By Laura of Arolos

Rating: Gen
Disclaimer: CSI isn't mine. Please don't sue me.
Summary: Every story has two sides...
Notes: Based around the "Snakes" episode in CSI Season 5. Spoilers for that episode -- in fact this probably won't make much sense if you haven't seen that episode.

The telesales job had only ever been intended to be a temporary thing.

Vincent had never really meant to go into sales. There'd been layoffs at his last company -- hell, there seemed to have been layoffs everywhere. Barely any businesses were hiring and he needed a way to pay the bills. There was the telesales office, and they only asked for a quick interview before they hired you. You could be working within a few days, while all the other jobs he was submitting applications for wouldn't contact him for at least a month yet. It would be something to pay the bills, a stopgap to keep him going while he looked for something better.

He'd never expected to be good at it.

Certainly he got sworn at sometimes, shouted at, called the scum of the earth even. But at other times he could coax people along, persuade them from where they were sitting to move to their purse, to hand over that vital credit card number.

Vincent couldn't remember the last time he'd felt the same kind of adrenalin burst as he got from his first sale. They made a big fuss of you for your first sale -- they did for everyone. Cheering, banging you on the back, putting your name up on the board. He'd done something, achieved something, and felt good. The self-confidence which had been curled up in a corner since he lost his job seemed to suddenly gain a new lease on life. Perhaps it wasn't much of an achievement, but it was something.

As much as drugs or drinking, that kind of high could be addictive. It drove him on from one sale to the next, building him up. It numbed the feeling of rejection when, one by one, the other applications he'd sent were turned down. Some said he wasn't qualified enough, others that he wasn't experienced enough, and some didn't even bother to send a rejection letter. There were simply too few jobs and too many people applying for them.

Eventually he stopped applying for other jobs. The hope each time he applied and then the sting each time he failed was just too much to keep trying. Besides he had a job -- and one he was good at. Wasn't it better to focus on that than the things he couldn't do, the jobs he couldn't get?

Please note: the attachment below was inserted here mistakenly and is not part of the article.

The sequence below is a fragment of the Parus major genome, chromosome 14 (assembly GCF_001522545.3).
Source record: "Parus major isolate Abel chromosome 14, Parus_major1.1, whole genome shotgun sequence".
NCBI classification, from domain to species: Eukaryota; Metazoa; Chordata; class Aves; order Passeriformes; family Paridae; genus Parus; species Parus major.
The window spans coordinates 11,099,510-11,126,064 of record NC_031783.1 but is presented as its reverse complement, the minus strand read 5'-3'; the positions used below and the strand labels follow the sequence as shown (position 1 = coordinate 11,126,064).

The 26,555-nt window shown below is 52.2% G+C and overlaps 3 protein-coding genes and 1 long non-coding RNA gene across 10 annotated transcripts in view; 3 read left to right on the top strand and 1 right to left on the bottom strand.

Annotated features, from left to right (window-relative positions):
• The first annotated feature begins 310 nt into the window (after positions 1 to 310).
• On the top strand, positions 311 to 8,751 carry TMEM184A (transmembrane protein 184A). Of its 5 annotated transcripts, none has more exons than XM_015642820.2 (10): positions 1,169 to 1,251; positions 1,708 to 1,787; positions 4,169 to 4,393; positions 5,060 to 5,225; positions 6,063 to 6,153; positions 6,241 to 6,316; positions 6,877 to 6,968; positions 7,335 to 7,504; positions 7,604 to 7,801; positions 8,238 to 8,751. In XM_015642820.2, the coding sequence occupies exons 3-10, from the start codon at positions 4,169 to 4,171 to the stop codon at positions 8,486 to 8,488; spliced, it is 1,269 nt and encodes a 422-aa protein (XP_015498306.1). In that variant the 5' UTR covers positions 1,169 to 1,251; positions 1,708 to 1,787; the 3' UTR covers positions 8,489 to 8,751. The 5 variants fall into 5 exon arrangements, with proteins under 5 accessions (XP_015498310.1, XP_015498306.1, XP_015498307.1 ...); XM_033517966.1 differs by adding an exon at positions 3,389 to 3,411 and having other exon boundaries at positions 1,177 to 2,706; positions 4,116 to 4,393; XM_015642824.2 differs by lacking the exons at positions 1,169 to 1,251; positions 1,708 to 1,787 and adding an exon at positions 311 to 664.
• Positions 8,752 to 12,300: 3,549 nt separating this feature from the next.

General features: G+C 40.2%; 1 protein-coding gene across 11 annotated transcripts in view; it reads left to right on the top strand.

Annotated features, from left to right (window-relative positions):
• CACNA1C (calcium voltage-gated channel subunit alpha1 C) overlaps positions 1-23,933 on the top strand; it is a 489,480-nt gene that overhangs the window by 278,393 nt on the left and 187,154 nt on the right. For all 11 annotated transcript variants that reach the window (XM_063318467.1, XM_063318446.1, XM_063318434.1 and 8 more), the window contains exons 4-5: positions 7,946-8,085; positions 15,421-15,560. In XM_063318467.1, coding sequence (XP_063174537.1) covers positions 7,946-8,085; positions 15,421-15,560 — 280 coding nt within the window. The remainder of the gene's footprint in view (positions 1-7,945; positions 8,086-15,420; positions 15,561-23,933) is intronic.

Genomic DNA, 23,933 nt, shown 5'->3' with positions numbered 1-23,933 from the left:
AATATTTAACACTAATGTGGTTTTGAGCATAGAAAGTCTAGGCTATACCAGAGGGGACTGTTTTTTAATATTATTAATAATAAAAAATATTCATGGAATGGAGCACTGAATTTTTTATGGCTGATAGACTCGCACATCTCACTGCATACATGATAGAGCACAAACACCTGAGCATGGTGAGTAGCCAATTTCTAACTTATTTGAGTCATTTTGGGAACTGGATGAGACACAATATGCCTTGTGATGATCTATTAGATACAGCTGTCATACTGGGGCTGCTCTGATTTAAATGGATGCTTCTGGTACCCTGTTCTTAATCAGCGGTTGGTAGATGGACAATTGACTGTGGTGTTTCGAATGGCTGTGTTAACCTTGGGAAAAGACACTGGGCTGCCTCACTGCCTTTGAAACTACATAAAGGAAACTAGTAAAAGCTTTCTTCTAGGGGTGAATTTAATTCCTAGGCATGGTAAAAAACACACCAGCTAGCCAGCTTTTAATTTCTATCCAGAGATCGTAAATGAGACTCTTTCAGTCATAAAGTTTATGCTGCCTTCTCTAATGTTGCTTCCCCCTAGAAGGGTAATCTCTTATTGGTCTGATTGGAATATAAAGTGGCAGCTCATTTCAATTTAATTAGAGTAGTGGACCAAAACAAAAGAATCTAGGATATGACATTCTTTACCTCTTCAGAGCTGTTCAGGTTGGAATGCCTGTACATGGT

But the amount he had to do to gain the validation he needed kept shifting. Before long, he didn't get cheered and patted on the back for getting a couple of sales a week. That was just normal now, people expected him to get that. People expected him to get more.

To do that he had to push where he hadn't before. He would start the beginning of every week cheerfully confident that this week would be easy, everyone would fall into his hands, he'd beat last week's sales no problem.

And by midweek every week, with only one or two sales on the board, he'd be getting desperate. He would argue with people who didn't want to buy, unaccountably angry with them. Stupid people with their stupid cushy jobs with pay that wasn't tied to commission. They dared to lecture him about their stupid No Call list, and tell him to get a proper job. Didn't they understand how lucky they were? That he'd love a proper job, but those didn't seem to exactly be thick on the ground right now? All he was asking them to do was give him one sale, one measly sale, and they wouldn't even give him that.

He lost his temper with one woman after she put the phone down him. He spent most of the rest of the afternoon prank calling her, blocking his number so it couldn't be traced, putting the phone down as soon as she picked up. Maybe it didn't achieve much but it made him feel better. Besides, he was certain she deserved it somehow.

Despite disappointments, he was accomplishing more every week now. It was achieved out of pure desperation, something that seemed to dampen down inconvenient things like morals. He got sales now from people he'd worn down, people he'd downright bullied into agreeing. Sometimes, if he didn't think he'd get caught, he'd sneak phone numbers from other people's desks, steal their sales.

It was excusable, because it was only ever to make that week's target. He was in a bind this week, had to get one or two more sales if he wanted to hit the target. Next week he'd behave himself, next week he wouldn't need that extra sale so badly.

But next week the desperation would be just as bad as last week, and again he'd find himself pushing, coaxing, begging. And then there was Bonnie. Bonnie was a godsend.